PERU - A Peru nursing home has been named a candidate for a federal program, designed to improve facilities that have been deemed some of the worst in the country.
Aperion Care Peru, located at 1850 W. Matador St. near Grissom Air Reserve Base, is being considered for the Special Focus Facilities program, which is administered by the Centers for Medicare & Medicaid Services (CMS).
The program was created in 1998 to target low-quality facilities that require additional scrutiny. Three Indiana nursing homes are currently in the program, including an Aperion Care facility in Michigan City. Fourteen other nursing homes in the state have been listed as potential candidates for the program.
The Aperion Care Peru nursing home made the list after receiving 27 health citations during recent government inspections. The state average for health citations at a nursing home is 8.8.
Over the last three years, complaints at the facility have resulted in 24 citations. Three of those came with federal penalties and fines totaling nearly $129,000.
Penalties are issued to a nursing home after a serious citation or the facility fails to correct a citation for a long period of time. A penalty can be a fine against the nursing home or a denied payment from Medicare.
The largest penalty at the Peru nursing home came in at just under $94,000 in August 2018. That same month, an inspection found the facility failed to prevent sexual abuse to two female residents from a male resident with known sexual behaviors. The inspection also found Aperion failed to ensure an allegation of sexual abuse was thoroughly investigated.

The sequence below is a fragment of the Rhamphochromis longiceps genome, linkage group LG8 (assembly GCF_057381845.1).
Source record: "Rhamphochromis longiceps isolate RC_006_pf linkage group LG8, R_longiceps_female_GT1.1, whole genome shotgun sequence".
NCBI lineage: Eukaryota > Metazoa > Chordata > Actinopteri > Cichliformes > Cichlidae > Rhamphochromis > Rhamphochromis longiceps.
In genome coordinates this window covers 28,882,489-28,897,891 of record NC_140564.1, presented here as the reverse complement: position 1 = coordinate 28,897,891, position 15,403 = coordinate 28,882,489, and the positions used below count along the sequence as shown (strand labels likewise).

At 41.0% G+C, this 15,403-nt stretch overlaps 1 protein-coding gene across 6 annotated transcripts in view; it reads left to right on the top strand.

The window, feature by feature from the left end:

The nursing home currently has a one-star rating from CMS, which is the lowest a facility can receive. The rating is based on health inspections, staffing and quality.
But whether the facility will make it into the federal program is unknown. Funding is available for just 88 nursing homes to participate in the program. There are currently more than 400 facilities that are listed as potential candidates.
The nursing homes that do make it into the Special Focus Facilities program are visited in person by survey teams twice as frequently as other nursing homes. The longer the problems persist, the more stringent CMS becomes in the enforcement actions that will be taken.
But Fred Frankel, general counsel for Aperion Care, which has around 15 nursing homes in Indiana, including Kokomo, said the company is working to ensure the Peru facility stays off the list.
“We take this extremely seriously,” he said. “We put a lot of resources into working at the facility to ensure the highest quality of care is provided to the residents.”
According to CMS, about 2,900 of the 15,000 nursing facilities in the U.S. currently have a one-star rating. The agency said it will continue to monitor and inspect all low-performing nursing homes.
“CMS is holding nursing homes accountable through oversight and enforcement measures and striving for better transparency of nursing home quality,” said a CMS spokesperson in an email. “Addressing poor quality of care in our nation’s nursing homes is a critically important issue and one that requires an ongoing commitment and appropriate level of resources from Capitol Hill, as well as federal and state agencies.”
CMS said it updates the list of facilities in the program every month. The list of potential candidates was released last month in response to a request made by U.S. Sens. Bob Casey and Pat Toomey, both of Pennsylvania.